Franchising can be seen as a journey from innocence to experience.

July 24, 2012

A death and a birth (both). It’s good to have a model once the inevitable pain arises.

Wikipedia: The repetitive lyrics are believed to have a connection with mythology. The song describes the ferryman as “the hooded old man at the rudder,” and seems to connect to the classic image of the Grim Reaper, a hooded being (usually a skeleton) who leads lost souls to “the other side,” also a lyric in the song.The ferryman demanding his payment is also similar to the Greek ferryman of the dead, Charon. He demanded an obolus (coin) to ferry dead souls across the River Styx. Those who did not pay were doomed to remain as ghosts, remaining on the plane of the mare, the restless dead. Therefore in former cultures coins were laid below the tongues of dead persons.

Psychopomp [guide of the souls]: In Jungian psychology, the psychopomp is a mediator between the unconscious and conscious realms. It is symbolically personified in dreams as a wise man or woman, or sometimes as a helpful animal. In many cultures, the shaman also fulfills the role of the psychopomp. This may include not only accompanying the soul of the dead, but also vice versa: to help at birth, to introduce the newborn child’s soul to the world (p. 36 of). This also accounts for the contemporary title of “midwife to the dying,” which is another form of psychopomp work.

Chris de Burgh, Don’t Pay the Ferryman, 1982


Don’t pay the Ferryman

October 27, 2008

The role that the franchise bar plays is an ancient one. Not all debts are settled with folding money and you should try not to, permanently, ransom your future life to avoid pain in the present.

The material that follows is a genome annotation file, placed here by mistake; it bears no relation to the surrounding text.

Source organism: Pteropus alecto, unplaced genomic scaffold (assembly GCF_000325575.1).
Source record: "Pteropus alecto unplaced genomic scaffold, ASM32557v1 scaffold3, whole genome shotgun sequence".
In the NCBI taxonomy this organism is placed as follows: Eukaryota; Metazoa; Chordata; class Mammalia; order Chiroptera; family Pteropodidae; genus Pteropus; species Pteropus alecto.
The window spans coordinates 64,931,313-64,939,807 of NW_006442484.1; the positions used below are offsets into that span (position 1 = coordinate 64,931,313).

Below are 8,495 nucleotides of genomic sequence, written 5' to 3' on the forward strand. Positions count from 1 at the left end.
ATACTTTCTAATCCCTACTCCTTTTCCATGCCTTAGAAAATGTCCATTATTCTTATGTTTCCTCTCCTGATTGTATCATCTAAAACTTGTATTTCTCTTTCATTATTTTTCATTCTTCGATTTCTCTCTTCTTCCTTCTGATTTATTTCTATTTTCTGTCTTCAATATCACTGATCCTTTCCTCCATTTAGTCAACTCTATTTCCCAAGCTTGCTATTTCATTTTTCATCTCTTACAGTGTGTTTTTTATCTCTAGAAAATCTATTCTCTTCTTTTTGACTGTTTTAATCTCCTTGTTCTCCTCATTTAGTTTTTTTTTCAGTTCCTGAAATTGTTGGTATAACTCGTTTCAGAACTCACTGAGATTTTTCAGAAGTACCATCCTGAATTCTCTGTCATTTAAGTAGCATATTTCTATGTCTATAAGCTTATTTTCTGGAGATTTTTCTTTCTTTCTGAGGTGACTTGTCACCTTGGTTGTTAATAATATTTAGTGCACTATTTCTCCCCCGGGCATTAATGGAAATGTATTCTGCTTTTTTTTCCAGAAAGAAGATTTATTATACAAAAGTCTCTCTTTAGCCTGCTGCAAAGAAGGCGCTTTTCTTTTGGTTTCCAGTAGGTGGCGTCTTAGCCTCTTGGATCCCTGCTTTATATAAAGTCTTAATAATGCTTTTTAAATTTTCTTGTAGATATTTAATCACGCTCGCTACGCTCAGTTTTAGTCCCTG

Franchising is a tremendous adventure: Maybe even more if the outcome is a surprise.

Don’t Pay the Ferryman, Chris de Burgh

It was late at night on the open road, speeding like a man on run
A lifetime spent preparing for the journey.
He is closer now and the search is on, reading from a map in the mind:
Yes there’s that ragged hill and there’s a boat on the river.
And when the rain came down, he heard a wild dog howl
There were voices in the night
(Don’t do it!)
Voices out of sight
(Dont’t do it!)
Too many men have failed before, whatever you do;

Don’t pay the ferryman!
Don’t even fix a price!
Don’t pay the ferryman
Until he gets you to the other side.

In the rolling mist, then he gets on board, now there’ll be no turning back
Beware that hooded old man at the rudder.
And then the lightning flashed and the thunder roared,
and people calling out his name,
And dancing bones that jabbered-and-a-moaned on the water.
And then the ferryman said “There is trouble ahead,
So you must pay me now.”
(Don’t do it!)
“You must pay me now.”
(Don’t do it!)
And still that voice came from beyond, whatever you do;

Don’t pay the ferryman!
Don’t even fix a price!
Don’t pay the ferryman
Until he gets you to the other side.


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